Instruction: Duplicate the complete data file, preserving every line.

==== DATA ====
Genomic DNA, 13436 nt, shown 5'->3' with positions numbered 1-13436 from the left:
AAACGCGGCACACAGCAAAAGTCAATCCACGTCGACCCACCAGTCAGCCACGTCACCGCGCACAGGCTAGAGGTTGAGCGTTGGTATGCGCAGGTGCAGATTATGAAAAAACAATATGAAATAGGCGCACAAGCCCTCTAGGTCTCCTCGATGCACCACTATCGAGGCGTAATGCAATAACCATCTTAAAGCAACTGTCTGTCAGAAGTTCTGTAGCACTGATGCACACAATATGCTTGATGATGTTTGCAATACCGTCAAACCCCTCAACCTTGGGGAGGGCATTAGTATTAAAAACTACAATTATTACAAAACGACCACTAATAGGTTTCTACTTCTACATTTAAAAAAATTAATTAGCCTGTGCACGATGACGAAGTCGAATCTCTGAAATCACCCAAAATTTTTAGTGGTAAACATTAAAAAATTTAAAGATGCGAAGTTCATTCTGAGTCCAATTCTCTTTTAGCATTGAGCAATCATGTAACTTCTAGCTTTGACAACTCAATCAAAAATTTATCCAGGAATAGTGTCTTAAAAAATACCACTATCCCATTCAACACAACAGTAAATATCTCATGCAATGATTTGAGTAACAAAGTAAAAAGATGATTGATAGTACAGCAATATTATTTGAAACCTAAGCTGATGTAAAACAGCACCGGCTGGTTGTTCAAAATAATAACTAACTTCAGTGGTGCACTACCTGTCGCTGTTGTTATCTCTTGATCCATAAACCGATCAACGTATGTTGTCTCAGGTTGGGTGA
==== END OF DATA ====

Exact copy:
Genomic DNA, 13436 nt, shown 5'->3' with positions numbered 1-13436 from the left:
AAACGCGGCACACAGCAAAAGTCAATCCACGTCGACCCACCAGTCAGCCACGTCACCGCGCACAGGCTAGAGGTTGAGCGTTGGTATGCGCAGGTGCAGATTATGAAAAAACAATATGAAATAGGCGCACAAGCCCTCTAGGTCTCCTCGATGCACCACTATCGAGGCGTAATGCAATAACCATCTTAAAGCAACTGTCTGTCAGAAGTTCTGTAGCACTGATGCACACAATATGCTTGATGATGTTTGCAATACCGTCAAACCCCTCAACCTTGGGGAGGGCATTAGTATTAAAAACTACAATTATTACAAAACGACCACTAATAGGTTTCTACTTCTACATTTAAAAAAATTAATTAGCCTGTGCACGATGACGAAGTCGAATCTCTGAAATCACCCAAAATTTTTAGTGGTAAACATTAAAAAATTTAAAGATGCGAAGTTCATTCTGAGTCCAATTCTCTTTTAGCATTGAGCAATCATGTAACTTCTAGCTTTGACAACTCAATCAAAAATTTATCCAGGAATAGTGTCTTAAAAAATACCACTATCCCATTCAACACAACAGTAAATATCTCATGCAATGATTTGAGTAACAAAGTAAAAAGATGATTGATAGTACAGCAATATTATTTGAAACCTAAGCTGATGTAAAACAGCACCGGCTGGTTGTTCAAAATAATAACTAACTTCAGTGGTGCACTACCTGTCGCTGTTGTTATCTCTTGATCCATAAACCGATCAACGTATGTTGTCTCAGGTTGGGTGA